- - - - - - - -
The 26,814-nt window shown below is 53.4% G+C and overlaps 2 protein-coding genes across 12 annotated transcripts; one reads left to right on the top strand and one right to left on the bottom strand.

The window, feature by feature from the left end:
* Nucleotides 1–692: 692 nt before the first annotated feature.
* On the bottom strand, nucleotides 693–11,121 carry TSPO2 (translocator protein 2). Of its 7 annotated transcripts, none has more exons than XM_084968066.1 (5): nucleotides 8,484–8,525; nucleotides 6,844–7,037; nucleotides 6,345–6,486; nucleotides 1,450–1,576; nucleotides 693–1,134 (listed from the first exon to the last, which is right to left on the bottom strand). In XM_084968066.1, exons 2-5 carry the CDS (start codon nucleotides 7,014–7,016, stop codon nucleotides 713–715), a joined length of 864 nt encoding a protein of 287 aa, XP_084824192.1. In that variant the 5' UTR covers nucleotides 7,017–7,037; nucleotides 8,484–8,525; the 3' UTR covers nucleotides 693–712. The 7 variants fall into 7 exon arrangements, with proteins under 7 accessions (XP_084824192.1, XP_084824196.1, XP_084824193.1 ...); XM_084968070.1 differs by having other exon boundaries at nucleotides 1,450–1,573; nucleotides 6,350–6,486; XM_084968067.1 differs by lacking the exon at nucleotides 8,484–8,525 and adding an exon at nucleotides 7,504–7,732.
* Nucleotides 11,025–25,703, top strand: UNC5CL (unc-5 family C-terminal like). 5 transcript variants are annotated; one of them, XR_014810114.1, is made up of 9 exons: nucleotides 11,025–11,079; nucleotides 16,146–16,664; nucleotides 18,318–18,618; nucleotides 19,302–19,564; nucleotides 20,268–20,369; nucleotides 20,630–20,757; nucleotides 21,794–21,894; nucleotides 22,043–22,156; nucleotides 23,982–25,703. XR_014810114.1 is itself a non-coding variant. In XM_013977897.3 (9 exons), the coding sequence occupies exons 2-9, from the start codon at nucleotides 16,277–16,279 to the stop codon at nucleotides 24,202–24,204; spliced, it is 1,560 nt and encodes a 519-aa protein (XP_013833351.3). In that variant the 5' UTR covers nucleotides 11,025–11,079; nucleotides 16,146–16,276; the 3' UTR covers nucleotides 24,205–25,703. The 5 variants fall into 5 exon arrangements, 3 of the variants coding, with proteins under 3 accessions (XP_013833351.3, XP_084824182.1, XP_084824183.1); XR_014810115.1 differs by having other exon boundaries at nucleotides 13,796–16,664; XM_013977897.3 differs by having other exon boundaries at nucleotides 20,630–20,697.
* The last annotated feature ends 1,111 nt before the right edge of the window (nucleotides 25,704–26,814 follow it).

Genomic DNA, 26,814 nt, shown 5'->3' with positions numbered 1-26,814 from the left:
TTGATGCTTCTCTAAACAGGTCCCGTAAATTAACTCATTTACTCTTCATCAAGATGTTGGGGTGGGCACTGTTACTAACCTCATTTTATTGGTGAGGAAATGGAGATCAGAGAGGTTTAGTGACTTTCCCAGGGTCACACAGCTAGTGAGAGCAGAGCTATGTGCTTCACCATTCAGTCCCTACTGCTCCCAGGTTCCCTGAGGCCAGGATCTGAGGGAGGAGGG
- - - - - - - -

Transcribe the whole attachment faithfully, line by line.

The 26,814-nt window shown below is 53.4% G+C and overlaps 2 protein-coding genes across 12 annotated transcripts; one reads left to right on the top strand and one right to left on the bottom strand.

The window, feature by feature from the left end:
* Nucleotides 1–692: 692 nt before the first annotated feature.
* On the bottom strand, nucleotides 693–11,121 carry TSPO2 (translocator protein 2). Of its 7 annotated transcripts, none has more exons than XM_084968066.1 (5): nucleotides 8,484–8,525; nucleotides 6,844–7,037; nucleotides 6,345–6,486; nucleotides 1,450–1,576; nucleotides 693–1,134 (listed from the first exon to the last, which is right to left on the bottom strand). In XM_084968066.1, exons 2-5 carry the CDS (start codon nucleotides 7,014–7,016, stop codon nucleotides 713–715), a joined length of 864 nt encoding a protein of 287 aa, XP_084824192.1. In that variant the 5' UTR covers nucleotides 7,017–7,037; nucleotides 8,484–8,525; the 3' UTR covers nucleotides 693–712. The 7 variants fall into 7 exon arrangements, with proteins under 7 accessions (XP_084824192.1, XP_084824196.1, XP_084824193.1 ...); XM_084968070.1 differs by having other exon boundaries at nucleotides 1,450–1,573; nucleotides 6,350–6,486; XM_084968067.1 differs by lacking the exon at nucleotides 8,484–8,525 and adding an exon at nucleotides 7,504–7,732.
* Nucleotides 11,025–25,703, top strand: UNC5CL (unc-5 family C-terminal like). 5 transcript variants are annotated; one of them, XR_014810114.1, is made up of 9 exons: nucleotides 11,025–11,079; nucleotides 16,146–16,664; nucleotides 18,318–18,618; nucleotides 19,302–19,564; nucleotides 20,268–20,369; nucleotides 20,630–20,757; nucleotides 21,794–21,894; nucleotides 22,043–22,156; nucleotides 23,982–25,703. XR_014810114.1 is itself a non-coding variant. In XM_013977897.3 (9 exons), the coding sequence occupies exons 2-9, from the start codon at nucleotides 16,277–16,279 to the stop codon at nucleotides 24,202–24,204; spliced, it is 1,560 nt and encodes a 519-aa protein (XP_013833351.3). In that variant the 5' UTR covers nucleotides 11,025–11,079; nucleotides 16,146–16,276; the 3' UTR covers nucleotides 24,205–25,703. The 5 variants fall into 5 exon arrangements, 3 of the variants coding, with proteins under 3 accessions (XP_013833351.3, XP_084824182.1, XP_084824183.1); XR_014810115.1 differs by having other exon boundaries at nucleotides 13,796–16,664; XM_013977897.3 differs by having other exon boundaries at nucleotides 20,630–20,697.
* The last annotated feature ends 1,111 nt before the right edge of the window (nucleotides 25,704–26,814 follow it).

Genomic DNA, 26,814 nt, shown 5'->3' with positions numbered 1-26,814 from the left:
TTGATGCTTCTCTAAACAGGTCCCGTAAATTAACTCATTTACTCTTCATCAAGATGTTGGGGTGGGCACTGTTACTAACCTCATTTTATTGGTGAGGAAATGGAGATCAGAGAGGTTTAGTGACTTTCCCAGGGTCACACAGCTAGTGAGAGCAGAGCTATGTGCTTCACCATTCAGTCCCTACTGCTCCCAGGTTCCCTGAGGCCAGGATCTGAGGGAGGAGGG